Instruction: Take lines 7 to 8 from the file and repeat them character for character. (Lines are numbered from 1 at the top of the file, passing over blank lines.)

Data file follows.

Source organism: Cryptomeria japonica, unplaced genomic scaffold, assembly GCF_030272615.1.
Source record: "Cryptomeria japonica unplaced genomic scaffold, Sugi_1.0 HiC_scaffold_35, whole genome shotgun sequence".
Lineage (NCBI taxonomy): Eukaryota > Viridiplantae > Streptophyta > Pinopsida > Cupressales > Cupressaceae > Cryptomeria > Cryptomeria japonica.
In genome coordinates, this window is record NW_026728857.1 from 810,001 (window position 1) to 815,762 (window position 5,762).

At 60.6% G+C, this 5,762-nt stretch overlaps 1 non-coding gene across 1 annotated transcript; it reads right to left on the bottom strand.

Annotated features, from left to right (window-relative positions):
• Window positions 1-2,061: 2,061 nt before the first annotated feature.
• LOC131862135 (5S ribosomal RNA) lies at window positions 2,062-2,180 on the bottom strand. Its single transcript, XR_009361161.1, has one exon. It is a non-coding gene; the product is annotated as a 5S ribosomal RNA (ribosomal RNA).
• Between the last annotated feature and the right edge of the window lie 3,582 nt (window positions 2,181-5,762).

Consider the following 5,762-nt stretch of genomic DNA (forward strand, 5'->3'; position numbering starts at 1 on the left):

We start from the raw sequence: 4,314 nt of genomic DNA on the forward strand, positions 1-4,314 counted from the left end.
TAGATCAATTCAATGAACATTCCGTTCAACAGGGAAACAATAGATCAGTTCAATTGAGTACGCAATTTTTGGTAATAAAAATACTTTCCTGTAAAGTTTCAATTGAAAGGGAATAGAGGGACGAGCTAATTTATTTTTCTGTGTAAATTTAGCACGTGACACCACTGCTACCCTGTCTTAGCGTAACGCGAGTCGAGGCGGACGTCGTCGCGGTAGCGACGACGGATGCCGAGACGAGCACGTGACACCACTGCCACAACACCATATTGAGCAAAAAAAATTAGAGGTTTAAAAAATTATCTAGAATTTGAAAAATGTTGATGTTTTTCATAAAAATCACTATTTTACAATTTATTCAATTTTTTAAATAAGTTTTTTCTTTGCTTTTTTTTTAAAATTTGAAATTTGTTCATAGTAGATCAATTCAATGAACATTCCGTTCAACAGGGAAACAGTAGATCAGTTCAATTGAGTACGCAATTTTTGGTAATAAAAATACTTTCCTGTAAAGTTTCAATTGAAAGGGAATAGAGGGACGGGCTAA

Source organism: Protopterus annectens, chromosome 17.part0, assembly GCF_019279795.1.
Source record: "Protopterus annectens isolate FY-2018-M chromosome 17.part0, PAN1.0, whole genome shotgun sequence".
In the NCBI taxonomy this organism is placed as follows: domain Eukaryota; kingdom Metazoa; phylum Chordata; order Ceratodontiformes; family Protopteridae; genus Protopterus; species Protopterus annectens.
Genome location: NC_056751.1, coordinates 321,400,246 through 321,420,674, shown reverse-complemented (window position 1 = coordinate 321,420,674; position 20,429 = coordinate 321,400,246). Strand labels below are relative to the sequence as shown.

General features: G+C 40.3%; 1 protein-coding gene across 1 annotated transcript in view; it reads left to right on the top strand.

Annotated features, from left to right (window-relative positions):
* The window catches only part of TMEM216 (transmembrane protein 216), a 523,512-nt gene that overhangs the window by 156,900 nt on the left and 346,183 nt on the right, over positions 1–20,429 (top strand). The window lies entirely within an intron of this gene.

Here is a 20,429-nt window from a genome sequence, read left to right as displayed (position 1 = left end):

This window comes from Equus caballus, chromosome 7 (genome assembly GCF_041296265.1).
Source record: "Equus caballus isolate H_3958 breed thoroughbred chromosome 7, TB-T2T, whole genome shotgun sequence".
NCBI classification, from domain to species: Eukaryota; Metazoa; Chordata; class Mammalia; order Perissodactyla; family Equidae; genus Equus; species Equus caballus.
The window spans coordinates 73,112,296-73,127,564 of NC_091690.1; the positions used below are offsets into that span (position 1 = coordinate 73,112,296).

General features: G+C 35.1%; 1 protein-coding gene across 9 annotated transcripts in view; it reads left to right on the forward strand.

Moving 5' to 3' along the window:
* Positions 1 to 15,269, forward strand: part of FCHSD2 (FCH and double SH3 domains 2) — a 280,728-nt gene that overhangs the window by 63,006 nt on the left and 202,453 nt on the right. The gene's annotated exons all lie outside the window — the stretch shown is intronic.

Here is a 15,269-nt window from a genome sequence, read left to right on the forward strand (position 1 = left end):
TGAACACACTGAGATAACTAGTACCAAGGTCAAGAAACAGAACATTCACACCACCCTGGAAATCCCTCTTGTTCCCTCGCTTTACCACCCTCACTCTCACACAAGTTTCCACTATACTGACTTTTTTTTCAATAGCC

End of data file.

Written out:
• Window positions 1-2,061: 2,061 nt before the first annotated feature.
• LOC131862135 (5S ribosomal RNA) lies at window positions 2,062-2,180 on the bottom strand. Its single transcript, XR_009361161.1, has one exon. It is a non-coding gene; the product is annotated as a 5S ribosomal RNA (ribosomal RNA).